OSFI moves banking governance forward in Canada

Canada’s federal bank regulator came out this week with proposed changes to its governance guidelines, moving Canada forward in important ways. Disclosure: I advised OSFI on how the current guideline might be improved.

See the new draft guideline here. Some important changes include that OSFI is stating that there should be reasonable representation of risk and relevant financial industry expertise on the board and committees. This is an excellent idea, as we know that director independence in and of itself will not guarantee governance quality nor predict shareholder value. OSFI-regulated companies (which exceed 400) would be wise to use a competency matrix recommended by Canadian securities commissions and disclose which directors possess risk and financial industry expertise. Of course this expertise should be defined as well.

Second, OSFI is recommending third party reviews to assess the effectiveness of board and committee practices. This is also an important development, as we know that proxy advisory firms, and even boards themselves, often measure the wrong things, simply because of availability or ignorance. A self-review has a tendency to be soft, which boards often delegate to management to administer. The UK now recommends similar third party reviews for all FTSE companies.

Third, OSFI strengthens the role of the CRO and reporting to the risk committee, and requires that the board approve an explicit risk appetite for the institution. This is another welcome development. As part of the risk appetite and control framework, boards and relevant committees should approve (and be able to recognize and direct when necessary) the internal controls of all material business risks – financial as well as non-financial – and ensure combined assurance and reporting for the controls to mitigate risks. OSFI also recommends third party reviews to assess risk systems and oversight functions, and strengthens audit committee oversight of external and internal auditors. Very leading edge.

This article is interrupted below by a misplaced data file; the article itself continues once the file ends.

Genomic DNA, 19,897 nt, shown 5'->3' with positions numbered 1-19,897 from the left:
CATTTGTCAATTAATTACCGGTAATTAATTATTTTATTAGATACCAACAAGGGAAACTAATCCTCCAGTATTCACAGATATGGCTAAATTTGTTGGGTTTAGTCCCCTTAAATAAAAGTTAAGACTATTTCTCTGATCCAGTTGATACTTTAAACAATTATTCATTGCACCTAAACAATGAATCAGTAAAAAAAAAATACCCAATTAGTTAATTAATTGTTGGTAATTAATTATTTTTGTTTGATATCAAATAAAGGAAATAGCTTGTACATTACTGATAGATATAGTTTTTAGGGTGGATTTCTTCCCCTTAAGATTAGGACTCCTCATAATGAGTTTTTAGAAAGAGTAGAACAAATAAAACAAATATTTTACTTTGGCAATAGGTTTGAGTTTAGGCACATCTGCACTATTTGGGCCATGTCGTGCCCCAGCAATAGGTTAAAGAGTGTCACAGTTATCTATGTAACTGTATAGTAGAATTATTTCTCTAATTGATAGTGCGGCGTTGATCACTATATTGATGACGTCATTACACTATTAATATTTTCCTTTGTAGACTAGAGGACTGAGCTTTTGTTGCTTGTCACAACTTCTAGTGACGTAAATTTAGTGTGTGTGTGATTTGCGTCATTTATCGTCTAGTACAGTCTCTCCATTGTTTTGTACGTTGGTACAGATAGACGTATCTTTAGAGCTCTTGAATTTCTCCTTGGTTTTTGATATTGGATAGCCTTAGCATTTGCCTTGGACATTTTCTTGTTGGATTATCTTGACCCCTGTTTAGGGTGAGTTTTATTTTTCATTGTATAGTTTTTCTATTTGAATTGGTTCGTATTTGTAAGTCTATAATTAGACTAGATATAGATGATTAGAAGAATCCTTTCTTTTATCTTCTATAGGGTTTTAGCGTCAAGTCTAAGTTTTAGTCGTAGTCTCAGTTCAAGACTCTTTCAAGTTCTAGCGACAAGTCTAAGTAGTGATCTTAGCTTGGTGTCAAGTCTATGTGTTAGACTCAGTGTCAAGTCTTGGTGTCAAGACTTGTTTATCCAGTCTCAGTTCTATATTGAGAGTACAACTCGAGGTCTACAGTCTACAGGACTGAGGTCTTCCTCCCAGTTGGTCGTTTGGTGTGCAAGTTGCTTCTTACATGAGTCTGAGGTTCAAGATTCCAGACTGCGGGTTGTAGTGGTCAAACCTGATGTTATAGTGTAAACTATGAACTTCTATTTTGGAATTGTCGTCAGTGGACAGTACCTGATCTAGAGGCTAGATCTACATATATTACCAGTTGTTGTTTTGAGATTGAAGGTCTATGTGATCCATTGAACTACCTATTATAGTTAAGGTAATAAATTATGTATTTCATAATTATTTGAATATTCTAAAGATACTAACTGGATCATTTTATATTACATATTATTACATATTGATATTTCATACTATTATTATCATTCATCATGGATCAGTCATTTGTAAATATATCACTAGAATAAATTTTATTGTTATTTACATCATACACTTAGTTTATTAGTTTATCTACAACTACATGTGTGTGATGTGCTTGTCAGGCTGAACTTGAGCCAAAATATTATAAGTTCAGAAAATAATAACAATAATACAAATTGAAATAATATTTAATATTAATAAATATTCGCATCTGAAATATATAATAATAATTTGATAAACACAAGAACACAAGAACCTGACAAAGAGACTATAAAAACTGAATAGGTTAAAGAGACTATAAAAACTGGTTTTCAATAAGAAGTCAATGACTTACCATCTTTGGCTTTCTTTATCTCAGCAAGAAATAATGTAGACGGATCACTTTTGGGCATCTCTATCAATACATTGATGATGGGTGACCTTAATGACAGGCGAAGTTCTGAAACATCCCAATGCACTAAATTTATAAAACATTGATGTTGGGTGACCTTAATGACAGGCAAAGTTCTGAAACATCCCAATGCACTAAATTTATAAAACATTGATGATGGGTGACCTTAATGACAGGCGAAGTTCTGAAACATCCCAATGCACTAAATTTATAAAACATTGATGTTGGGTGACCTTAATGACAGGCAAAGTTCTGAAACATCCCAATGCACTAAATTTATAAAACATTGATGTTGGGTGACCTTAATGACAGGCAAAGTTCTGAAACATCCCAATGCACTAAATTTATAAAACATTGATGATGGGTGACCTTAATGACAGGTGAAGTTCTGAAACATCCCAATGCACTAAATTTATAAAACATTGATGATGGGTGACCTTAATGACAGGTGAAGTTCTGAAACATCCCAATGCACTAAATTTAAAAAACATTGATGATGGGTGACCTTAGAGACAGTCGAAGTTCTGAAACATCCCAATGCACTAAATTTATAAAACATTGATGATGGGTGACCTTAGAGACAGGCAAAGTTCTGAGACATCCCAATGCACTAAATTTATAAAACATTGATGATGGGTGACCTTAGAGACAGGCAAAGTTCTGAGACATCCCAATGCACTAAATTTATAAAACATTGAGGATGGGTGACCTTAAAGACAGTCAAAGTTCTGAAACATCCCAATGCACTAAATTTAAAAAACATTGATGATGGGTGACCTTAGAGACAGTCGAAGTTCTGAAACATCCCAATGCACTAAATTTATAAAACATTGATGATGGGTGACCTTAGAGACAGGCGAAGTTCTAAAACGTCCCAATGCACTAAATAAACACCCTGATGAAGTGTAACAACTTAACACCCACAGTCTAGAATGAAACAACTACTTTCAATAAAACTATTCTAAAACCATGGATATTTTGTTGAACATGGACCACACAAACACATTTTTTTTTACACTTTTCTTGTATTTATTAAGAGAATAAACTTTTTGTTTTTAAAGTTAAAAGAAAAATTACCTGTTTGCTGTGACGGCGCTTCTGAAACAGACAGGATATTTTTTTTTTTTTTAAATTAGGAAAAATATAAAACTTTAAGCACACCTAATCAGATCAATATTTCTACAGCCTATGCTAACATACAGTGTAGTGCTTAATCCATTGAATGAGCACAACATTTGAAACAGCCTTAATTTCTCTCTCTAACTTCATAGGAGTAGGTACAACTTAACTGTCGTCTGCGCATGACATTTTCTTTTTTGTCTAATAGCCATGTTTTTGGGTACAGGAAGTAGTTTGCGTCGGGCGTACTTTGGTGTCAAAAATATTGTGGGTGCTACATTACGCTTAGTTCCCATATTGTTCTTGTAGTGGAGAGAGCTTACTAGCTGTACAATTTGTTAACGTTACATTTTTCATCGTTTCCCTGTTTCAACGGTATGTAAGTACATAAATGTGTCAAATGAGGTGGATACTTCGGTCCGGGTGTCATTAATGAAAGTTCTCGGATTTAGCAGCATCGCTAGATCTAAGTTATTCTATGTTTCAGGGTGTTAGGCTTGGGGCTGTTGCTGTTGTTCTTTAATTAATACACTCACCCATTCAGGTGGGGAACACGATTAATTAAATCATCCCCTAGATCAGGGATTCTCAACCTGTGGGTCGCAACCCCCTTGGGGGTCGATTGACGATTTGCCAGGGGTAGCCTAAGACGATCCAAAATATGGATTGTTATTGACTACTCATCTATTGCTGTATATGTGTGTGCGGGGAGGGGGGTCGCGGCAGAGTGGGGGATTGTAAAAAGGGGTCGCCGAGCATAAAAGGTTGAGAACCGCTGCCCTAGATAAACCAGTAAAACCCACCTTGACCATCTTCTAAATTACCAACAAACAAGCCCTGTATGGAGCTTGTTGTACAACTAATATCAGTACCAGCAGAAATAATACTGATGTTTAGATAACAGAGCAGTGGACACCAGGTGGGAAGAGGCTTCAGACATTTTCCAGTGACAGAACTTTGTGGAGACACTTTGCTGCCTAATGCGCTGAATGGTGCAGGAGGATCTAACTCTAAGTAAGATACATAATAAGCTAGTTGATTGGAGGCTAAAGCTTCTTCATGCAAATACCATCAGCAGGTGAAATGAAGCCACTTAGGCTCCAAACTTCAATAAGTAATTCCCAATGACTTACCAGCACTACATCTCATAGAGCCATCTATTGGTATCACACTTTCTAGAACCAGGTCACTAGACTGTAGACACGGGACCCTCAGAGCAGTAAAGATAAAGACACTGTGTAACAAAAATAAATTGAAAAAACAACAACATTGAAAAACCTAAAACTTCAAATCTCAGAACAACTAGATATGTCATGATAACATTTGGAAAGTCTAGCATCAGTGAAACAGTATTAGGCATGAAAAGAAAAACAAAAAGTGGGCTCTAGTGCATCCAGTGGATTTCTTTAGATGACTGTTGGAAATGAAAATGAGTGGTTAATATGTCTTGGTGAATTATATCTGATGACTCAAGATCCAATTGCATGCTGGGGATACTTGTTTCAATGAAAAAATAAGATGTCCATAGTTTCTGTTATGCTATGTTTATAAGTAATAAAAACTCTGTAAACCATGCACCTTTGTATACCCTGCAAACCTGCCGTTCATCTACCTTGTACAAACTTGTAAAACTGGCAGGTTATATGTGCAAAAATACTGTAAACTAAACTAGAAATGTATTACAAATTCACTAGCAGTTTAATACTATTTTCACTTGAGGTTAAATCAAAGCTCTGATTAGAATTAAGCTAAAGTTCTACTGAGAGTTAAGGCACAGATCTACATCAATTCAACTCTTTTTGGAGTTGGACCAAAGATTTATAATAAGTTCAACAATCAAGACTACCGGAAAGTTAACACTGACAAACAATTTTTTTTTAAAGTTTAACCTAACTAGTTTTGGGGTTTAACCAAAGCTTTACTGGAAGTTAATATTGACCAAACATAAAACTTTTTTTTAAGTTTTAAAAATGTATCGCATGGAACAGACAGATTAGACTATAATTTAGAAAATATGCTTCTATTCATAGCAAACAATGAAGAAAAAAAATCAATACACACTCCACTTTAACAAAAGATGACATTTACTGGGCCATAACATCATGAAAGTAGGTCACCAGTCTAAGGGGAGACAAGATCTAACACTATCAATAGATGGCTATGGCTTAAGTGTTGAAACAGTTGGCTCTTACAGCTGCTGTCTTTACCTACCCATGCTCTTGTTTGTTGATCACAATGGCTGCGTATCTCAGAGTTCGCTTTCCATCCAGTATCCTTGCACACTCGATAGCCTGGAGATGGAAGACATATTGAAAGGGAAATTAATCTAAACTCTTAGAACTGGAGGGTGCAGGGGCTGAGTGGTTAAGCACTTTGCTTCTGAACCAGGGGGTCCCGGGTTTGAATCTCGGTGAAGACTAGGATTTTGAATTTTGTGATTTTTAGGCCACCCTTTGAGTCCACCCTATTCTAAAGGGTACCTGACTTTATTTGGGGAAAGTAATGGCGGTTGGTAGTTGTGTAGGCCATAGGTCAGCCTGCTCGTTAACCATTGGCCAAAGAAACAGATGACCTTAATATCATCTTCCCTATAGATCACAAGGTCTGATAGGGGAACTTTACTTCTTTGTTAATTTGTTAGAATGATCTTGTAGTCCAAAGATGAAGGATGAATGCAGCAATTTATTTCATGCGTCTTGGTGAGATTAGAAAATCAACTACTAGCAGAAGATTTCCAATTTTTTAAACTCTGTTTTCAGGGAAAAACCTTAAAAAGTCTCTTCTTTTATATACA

OSFI also codifies the separation of chair and CEO, a recommended practice in Canada since 1994. We know that independence of the chair per se will not guarantee effectiveness, so OSFI goes on to provide guidance on leadership, commitment and other attributes and actions necessary to chair an effective financial services board. Boards here should select the chair and the CEO should not have undue influence. The chair should have a position description and be assessed on it. The governance committee should be charged with chair succession planning to person proof the position.

Lastly OSFI also incorporates by reference compensation and risk-aligned compensation embedded in the Financial Stability Board’s Principles for Sound Compensation.

Overall the draft guidelines are concise, flexible, pragmatic and reflect leading practices (e.g., G30, Walker and OECD reports and Basel principles). Some provisions go beyond US and UK counterparts. Canada has a very well regulated banking sector. We avoided a bailout of a financial institution pre 2008 and banks also avoided many of the complex derivative meltdowns to date. These new guidelines will help ensure that that fiscal prudence and stewardship continues.

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